Environmental Commitment in Politics
Following the rather unsuccessful 2009 Copenhagen Conference, the 2015 Paris Climate Summit marked the very first agreement to be signed by all major world leaders on the issue of global warming, aiming to keep the temperature increase to under 2°C by providing sufficient resources to achieve this target. One year later, Donald J. Trump reached presidency of the US, promising his electors to abandon any effort to reduce the country’s environmental bearing. Soon enough the US opted out of the Paris accord in June 2017, 20 months after the Summit, inducing disdainful reactions from both the EU and China. This recent scenario illustrates the increasing stakes of environmental politics amongst global economic powers. How should it be interpreted by the public opinion?
Growing importance of environmental issues in political campaigns
Personal observations led me to believe that presidential campaigns (alongside all other national equivalents) are periods during which candidates tend to express the most their opinion on the matter, each introducing their philosophy on how to deal with the issue. As a matter of fact, environmental concern is now an omnipresent topic in presidential debates and play a big role in attracting voters, especially amongst the younger crowds, concerned about the direct risks of environmental degradation on their own life. The commitment of some of the candidates is however limited and does fade away after taking position at the helm of the government. Rarely do we hear about ambitious, comprehensive and realistic action items from the candidates wishing to reduce environmental impact, especially in the long term, which is crucial for a challenge of this nature. Could this be due to the lack of experience political parties have, where any initiative is perceived as “experimental”? Or perhaps the disadvantageous, short presidency terms (4 to 5 years), obstructing leaders from setting ambitions targets, knowing everything could be suppressed within the next 10 years by their successor and that no apparent result will be available to help them for reelection? This problematic is however already partly being addressed by the EU, where significant efforts to set regulations for environment conservation are being set to be followed from one government to the next. Although it proves to be possible to break those agreements, leaders of member nations might find it more exhaustive than for non-member countries, pushing now popular political parties to opt to leave the union.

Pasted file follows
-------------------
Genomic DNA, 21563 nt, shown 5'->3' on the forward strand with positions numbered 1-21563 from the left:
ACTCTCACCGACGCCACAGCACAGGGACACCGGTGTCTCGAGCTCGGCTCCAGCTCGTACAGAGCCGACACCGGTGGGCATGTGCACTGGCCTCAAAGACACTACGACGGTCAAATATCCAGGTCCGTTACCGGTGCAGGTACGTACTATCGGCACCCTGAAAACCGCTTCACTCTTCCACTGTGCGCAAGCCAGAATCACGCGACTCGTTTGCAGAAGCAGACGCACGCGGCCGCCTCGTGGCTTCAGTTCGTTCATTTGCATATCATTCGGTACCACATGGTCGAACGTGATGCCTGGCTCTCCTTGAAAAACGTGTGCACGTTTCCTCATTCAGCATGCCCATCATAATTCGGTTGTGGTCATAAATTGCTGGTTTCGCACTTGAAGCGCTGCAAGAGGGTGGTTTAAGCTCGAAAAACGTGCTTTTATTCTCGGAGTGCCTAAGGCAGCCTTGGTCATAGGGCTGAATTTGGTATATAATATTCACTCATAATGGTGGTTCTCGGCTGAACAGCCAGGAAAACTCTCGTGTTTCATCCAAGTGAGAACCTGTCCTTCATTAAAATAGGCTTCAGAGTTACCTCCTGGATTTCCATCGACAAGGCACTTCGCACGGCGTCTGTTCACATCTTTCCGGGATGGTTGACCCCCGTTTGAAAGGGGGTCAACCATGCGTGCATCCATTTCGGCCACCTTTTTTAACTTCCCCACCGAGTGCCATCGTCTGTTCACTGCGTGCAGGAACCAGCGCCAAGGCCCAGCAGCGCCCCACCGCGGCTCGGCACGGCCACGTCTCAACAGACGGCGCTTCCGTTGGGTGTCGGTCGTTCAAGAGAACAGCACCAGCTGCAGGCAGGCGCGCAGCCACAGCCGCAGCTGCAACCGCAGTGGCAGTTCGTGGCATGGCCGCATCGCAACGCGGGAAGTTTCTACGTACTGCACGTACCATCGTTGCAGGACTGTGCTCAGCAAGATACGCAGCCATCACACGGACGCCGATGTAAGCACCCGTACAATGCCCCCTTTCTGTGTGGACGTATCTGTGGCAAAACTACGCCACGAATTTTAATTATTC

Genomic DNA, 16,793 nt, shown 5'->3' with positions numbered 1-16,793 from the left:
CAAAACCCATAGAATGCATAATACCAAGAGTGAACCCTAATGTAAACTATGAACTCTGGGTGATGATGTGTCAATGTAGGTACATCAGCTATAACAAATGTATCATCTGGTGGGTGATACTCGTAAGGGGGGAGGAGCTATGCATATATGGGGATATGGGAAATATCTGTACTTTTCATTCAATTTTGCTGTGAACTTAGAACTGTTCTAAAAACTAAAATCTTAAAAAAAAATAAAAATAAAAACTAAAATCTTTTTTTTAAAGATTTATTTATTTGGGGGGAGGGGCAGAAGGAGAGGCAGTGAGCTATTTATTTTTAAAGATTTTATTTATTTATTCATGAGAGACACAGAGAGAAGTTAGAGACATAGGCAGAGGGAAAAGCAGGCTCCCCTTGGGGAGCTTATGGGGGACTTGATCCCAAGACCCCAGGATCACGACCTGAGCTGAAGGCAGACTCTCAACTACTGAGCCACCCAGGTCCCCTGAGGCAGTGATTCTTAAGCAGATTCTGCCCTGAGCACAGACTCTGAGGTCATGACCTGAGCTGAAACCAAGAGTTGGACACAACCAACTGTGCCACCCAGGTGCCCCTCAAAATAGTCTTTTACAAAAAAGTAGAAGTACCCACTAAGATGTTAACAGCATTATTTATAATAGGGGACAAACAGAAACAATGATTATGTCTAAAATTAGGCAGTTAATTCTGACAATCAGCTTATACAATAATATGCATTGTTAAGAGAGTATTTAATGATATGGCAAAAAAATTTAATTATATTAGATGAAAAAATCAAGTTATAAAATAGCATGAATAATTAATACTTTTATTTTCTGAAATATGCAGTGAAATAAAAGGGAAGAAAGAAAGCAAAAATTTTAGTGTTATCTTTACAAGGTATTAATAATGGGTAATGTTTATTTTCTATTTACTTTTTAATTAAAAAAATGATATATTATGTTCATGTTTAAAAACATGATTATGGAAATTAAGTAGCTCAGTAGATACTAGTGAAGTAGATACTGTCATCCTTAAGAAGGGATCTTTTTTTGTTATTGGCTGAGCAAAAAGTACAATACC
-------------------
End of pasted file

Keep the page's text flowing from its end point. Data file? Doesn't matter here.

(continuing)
Fighting climate change is a pristine challenge for humanity: every country in the world is responsible and affected to a certain extent, consequences are extremely diverse with some still undiscovered and its long term nature involves a high level of uncertainty regarding key technological breakthroughs such as fossil fuel alternatives and even artificial intelligence. It all seems like facing climate change would require an entirely new set of structures at different geopolitical levels, with each sub-element of the set in charge of dealing with certain issues. The radius of potential impact defines how high in the hierarchy the corresponding issue sits. Here is a vague illustration of how I see it: